Designed to be as exclusive as it is Herculean, the Mercedes-AMG GT Track Series, based on the Mercedes-AMG GT, is limited to just 55 units, but is touted as the “most powerful customer sports car” never built by AMG. It comes with an additional catch: you’re not allowed to drive it on the road, as it’s built to GT3 and GT4 race car standards, including the roll cage, lack of an AM radio /FM/Satellite, and no air conditioning. At least not the kind of air conditioning you’re used to in your 2022 Mercedes-AMG GT road car.
Why only 55 units?
The 55-car limit is no coincidence. It’s a number that celebrates the creation of Mercedes-AMG in 1967, 55 years ago. You will find this number on the raised plate on the center console. It also symbolizes the fact that each GT Track series car and its engine are handcrafted at the factory in Affalterbach, Germany, which makes them unique, to some extent.
It’s a racing car, first and foremost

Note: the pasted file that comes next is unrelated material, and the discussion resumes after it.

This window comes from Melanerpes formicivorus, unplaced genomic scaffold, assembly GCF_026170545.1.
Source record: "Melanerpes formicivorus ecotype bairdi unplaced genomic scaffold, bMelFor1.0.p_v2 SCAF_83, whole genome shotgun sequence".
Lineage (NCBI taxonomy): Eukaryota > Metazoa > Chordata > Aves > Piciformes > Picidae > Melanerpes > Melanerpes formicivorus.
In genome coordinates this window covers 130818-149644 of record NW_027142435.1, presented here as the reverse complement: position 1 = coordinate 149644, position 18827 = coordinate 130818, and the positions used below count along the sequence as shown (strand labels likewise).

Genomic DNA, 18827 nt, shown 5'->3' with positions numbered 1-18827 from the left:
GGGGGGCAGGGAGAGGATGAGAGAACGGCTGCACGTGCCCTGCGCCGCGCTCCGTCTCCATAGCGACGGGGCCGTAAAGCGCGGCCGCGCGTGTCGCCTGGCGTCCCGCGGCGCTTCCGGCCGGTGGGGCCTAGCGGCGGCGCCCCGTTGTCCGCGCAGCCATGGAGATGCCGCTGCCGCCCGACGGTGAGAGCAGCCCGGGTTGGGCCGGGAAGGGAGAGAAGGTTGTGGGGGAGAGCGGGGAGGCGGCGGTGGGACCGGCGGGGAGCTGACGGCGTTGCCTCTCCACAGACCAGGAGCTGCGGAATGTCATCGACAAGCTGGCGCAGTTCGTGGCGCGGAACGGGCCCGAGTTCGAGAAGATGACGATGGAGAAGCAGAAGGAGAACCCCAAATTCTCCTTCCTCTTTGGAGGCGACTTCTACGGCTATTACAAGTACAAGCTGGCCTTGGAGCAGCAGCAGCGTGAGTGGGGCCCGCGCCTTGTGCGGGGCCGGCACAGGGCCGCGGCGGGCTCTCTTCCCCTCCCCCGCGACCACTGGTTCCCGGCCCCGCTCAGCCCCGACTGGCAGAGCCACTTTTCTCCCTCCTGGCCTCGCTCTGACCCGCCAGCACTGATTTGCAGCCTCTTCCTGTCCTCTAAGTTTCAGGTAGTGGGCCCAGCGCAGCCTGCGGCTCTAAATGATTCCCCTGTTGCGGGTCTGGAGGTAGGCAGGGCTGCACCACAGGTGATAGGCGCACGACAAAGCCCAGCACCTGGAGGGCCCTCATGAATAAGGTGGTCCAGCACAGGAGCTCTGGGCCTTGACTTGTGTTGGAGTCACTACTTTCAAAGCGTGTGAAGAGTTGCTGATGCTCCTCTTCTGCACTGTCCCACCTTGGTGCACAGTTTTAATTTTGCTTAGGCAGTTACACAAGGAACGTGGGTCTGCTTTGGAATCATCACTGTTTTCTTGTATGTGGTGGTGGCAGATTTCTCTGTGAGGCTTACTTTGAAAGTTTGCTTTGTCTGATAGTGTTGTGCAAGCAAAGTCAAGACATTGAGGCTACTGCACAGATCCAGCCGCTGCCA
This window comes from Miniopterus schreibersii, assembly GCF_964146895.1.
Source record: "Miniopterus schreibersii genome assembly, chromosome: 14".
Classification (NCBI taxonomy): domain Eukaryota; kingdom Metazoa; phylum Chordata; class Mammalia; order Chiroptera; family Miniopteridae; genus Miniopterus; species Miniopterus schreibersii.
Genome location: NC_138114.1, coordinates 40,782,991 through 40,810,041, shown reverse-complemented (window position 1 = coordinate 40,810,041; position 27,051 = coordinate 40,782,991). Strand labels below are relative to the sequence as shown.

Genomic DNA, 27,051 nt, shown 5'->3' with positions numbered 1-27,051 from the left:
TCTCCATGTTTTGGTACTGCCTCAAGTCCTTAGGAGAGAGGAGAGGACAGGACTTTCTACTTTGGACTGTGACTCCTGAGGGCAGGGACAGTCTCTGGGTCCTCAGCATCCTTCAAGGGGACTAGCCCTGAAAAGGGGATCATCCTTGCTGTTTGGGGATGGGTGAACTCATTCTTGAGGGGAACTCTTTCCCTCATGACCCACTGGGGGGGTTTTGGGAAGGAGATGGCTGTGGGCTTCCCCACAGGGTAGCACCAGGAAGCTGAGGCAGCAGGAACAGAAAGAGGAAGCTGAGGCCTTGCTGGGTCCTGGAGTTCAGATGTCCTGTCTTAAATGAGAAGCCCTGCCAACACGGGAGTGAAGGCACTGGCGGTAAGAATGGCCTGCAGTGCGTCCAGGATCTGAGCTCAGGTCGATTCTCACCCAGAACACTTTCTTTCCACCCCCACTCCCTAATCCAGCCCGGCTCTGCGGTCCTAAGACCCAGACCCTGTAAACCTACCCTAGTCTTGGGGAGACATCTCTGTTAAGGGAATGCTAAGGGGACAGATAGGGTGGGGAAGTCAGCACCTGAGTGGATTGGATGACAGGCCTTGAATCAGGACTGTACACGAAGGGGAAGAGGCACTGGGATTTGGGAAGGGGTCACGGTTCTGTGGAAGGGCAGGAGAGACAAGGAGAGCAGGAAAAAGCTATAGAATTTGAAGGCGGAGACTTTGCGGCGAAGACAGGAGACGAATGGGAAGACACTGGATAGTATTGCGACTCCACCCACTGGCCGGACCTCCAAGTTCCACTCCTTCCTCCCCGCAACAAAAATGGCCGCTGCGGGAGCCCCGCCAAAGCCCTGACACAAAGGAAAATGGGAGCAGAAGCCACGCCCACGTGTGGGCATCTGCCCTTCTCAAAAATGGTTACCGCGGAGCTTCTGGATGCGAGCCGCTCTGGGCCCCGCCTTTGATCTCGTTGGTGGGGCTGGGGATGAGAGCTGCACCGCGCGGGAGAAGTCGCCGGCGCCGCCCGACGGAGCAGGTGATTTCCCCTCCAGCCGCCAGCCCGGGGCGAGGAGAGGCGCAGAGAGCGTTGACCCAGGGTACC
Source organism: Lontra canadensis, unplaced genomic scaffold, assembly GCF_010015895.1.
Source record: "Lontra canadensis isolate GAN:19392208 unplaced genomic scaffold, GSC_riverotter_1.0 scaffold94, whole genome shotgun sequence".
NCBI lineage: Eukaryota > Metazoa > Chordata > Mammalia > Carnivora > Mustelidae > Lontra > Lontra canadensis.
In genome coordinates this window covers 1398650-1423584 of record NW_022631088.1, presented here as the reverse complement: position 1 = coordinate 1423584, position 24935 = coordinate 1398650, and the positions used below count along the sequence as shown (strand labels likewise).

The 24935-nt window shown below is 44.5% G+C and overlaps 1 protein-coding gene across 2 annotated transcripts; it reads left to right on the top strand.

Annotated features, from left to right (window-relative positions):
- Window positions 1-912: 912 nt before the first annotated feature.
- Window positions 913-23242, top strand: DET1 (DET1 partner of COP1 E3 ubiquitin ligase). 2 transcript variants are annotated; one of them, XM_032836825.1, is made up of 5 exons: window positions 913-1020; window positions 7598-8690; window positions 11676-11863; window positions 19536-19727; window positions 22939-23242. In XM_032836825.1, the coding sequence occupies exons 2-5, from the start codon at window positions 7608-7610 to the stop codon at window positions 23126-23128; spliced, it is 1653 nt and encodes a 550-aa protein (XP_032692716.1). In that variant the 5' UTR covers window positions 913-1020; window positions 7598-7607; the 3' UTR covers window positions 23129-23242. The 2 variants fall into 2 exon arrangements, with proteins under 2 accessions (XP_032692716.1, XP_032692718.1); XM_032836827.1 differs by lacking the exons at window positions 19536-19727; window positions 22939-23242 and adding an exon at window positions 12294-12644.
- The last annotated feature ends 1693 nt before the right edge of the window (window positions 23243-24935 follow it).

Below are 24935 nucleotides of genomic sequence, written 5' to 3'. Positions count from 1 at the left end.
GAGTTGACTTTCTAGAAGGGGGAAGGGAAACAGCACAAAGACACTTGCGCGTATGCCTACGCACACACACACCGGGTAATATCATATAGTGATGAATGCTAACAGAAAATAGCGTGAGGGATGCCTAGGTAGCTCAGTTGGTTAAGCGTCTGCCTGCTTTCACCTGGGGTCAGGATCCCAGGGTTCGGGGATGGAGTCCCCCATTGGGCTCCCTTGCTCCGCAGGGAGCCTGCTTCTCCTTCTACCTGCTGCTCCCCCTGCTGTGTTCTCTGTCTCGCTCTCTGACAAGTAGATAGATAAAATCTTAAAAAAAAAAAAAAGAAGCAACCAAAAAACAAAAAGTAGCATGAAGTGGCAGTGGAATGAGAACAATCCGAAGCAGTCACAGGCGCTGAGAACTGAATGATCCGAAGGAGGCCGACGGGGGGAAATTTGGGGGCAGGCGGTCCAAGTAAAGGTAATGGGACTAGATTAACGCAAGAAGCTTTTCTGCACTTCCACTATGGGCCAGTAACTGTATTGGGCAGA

Although presented as a hyper-exclusive car, the Mercedes-AMG GT is a racing car built to FIA GT standards. Thus, the driving position is designed as a safety cell, with an integrated head restraint, a driver’s extraction hatch in the roof and a complete fire extinguishing system. Surrounding the safety cell is a fully FIA-specified roll cage to protect the sole occupant from injury in most crashes. If a lucky buyer wanted to race their GT Track Series car, they would only need slight additions to make it legal for the FIA GT3 or GT4 series or the equivalent in their region.
The most powerful AMG?
Now, being billed as the “most powerful AMG customer car ever built” would mean it should beat the 2014 AMG SLS E-Cell to 740 hp, 738 lb-ft of torque from four electric motors. Again, we’re talking about cars that have been produced and we’re not counting the AMG ONE still in development. Again.